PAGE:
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FUNDING Czech Republic

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Czech State Cinematography Fund supports a fresh round of features in development


- The fund has supported the development of projects by established filmmakers, young talents and debuting directors

Czech State Cinematography Fund supports a fresh round of features in development
Director Andrea Sedláčková

The Czech State Cinematography Fund has recently supported the development of 15 out of 27 submitted projects, distributing a total of 7,710,000 Czech crowns (€285,297). The fund’s board stated its intention to back projects with international potential and noted a long-term absence of dramaturgy. The board requires a dramaturgical explanation as one of the mandatory annexes in any request for support, and while it pointed out that many applicants approach this explanation as a kind of assessment, it stressed that an effectively conveyed dramaturgical explanation contributes to the analysis of a project’s state and its future development potential. 

Among the supported projects is the next feature by Andrea Sedláčková, who had a successful run with her sports drama Fair Play [+see also:
film review
film profile
. Sedláčková will stick to a historic topic once again in Borrowed Lives, following the story of a double agent, originally a driver for the Ministry of the Interior, who then accepts an offer from the CIA to collaborate in 1968. The board noted that the authors rely more on the characters than on a historical reconstruction to produce dramatic effect in this spy thriller. The script is based on a book by František Doskočil and Pavel Žáček, which maps out Doskočil’s tenure working for the CIA while pretending to serve Czechoslovakia’s state security. Meanwhile, Robert Sedláček received support to develop the story of his project Jan Palach, focusing on the eponymous individual in the wake of the success of Burning Bush [+see also:
film profile
; Sedláček’s film investigates the events following the infamous self-immolation that entered the history books, and will also hinge on the circumstances leading to Palach’s act of martyrdom, mostly examining the path he took from being an ordinary young man to a national symbol and hero.

The fund has also supported emerging talents who debuted last year. The director of the unconventional mystery-comedy Schmitke [+see also:
film review
film profile
, Štěpán Altrichter, received backing to develop his ambitious sophomore feature, Runner, a majority Czech and German co-production expected to have a budget in excess of 90 million Czech crowns (€3.3 million). The board noted an “exceptional genre fusion, a very modern film style, a dynamic plot and an unexpected denouement” as the project’s main assets. Runner’s preliminary timeline has scheduled a premiere for 2018. The sophomore feature by Jan Těšitel, Heatstroke, is also envisioned as being an international co-production involving Austria, Germany, Slovakia and the United Kingdom. The director is currently rewriting an initial script for a film called Sirocco, penned by British screenwriter David Bloom, in order to transpose the psychological thriller about the decline of moral values into the Czech environment.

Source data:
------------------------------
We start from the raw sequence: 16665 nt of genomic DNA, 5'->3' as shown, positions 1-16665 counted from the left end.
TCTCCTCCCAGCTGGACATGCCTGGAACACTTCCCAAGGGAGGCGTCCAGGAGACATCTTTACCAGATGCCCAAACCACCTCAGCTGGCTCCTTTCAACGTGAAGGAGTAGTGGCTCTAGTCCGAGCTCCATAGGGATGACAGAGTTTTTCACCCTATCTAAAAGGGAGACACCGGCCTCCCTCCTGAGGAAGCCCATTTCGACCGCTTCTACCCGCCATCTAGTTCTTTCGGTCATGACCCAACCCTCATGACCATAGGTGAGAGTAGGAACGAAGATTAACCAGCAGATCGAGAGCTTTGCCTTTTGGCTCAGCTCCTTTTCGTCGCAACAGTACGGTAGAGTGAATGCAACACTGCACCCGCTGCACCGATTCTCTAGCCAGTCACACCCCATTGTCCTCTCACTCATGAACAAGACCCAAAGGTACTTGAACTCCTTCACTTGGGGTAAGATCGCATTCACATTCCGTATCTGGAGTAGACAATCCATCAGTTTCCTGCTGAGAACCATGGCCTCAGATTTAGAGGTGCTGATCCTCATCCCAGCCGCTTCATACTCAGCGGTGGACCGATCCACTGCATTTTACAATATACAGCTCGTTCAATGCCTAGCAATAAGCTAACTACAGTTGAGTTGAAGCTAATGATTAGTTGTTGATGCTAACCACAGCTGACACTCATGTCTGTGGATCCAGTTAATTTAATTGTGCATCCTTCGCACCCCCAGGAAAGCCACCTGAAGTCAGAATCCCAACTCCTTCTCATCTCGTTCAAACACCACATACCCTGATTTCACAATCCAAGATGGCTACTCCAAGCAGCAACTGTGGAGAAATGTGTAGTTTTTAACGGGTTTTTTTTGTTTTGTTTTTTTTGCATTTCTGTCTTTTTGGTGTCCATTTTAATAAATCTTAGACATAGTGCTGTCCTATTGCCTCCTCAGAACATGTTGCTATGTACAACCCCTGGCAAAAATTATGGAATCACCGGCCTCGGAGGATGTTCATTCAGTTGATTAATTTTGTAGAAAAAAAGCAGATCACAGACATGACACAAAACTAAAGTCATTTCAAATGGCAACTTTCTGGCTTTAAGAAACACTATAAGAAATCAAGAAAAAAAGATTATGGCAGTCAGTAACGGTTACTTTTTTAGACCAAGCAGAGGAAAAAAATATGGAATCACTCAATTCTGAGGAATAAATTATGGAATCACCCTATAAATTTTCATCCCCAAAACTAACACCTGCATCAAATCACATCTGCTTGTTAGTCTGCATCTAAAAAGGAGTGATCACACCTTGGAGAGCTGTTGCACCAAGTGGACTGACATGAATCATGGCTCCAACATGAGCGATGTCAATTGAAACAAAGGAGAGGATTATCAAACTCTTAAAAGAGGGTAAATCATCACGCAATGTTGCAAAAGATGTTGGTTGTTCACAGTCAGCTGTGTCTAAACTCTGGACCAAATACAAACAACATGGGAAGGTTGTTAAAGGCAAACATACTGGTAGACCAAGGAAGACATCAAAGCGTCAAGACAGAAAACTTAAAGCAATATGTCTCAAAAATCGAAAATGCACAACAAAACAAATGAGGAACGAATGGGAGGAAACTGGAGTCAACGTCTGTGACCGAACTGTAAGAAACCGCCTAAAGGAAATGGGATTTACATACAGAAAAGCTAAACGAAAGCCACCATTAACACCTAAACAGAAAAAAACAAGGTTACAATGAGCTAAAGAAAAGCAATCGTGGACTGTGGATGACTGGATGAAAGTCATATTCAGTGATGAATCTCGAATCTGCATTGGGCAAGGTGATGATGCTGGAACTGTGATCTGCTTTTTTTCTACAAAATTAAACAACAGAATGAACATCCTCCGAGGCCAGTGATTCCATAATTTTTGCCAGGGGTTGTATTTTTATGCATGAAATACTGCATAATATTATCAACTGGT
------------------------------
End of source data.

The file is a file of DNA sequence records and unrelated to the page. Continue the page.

The fund did not omit first outings in the recent round of support, as it agreed to back The Death of King Kandaul, written and to be directed by Martina Kratochvílová. Set in the 1960s, the script is based on the short story of the same name by Martin Kratochvíl, which, besides the main plotline, also revolves around literary mystification. The producing, writing and directing debut Maroko, described as a “comic drama”, follows the titular protagonist on his journey from an orphanage to real life, and is thus a social drama verging on a coming-of-age tale. The story, written by Hana Ozoráková and inspired by her own experiences, is set to be directed by TV director Tereza Kopáčová.

The batch of supported projects also includes Ondrej Trojan’s rockabilly film Bourák, Zdeněk Jiráský's Kryštof (based on real events from the period of communist repression in the 1950s) and Petr Marek’s bitter comedy Civil Forum. The board made a point of confirming domestic producers’ persistent penchant for historical topics as well as the biographical film genre.

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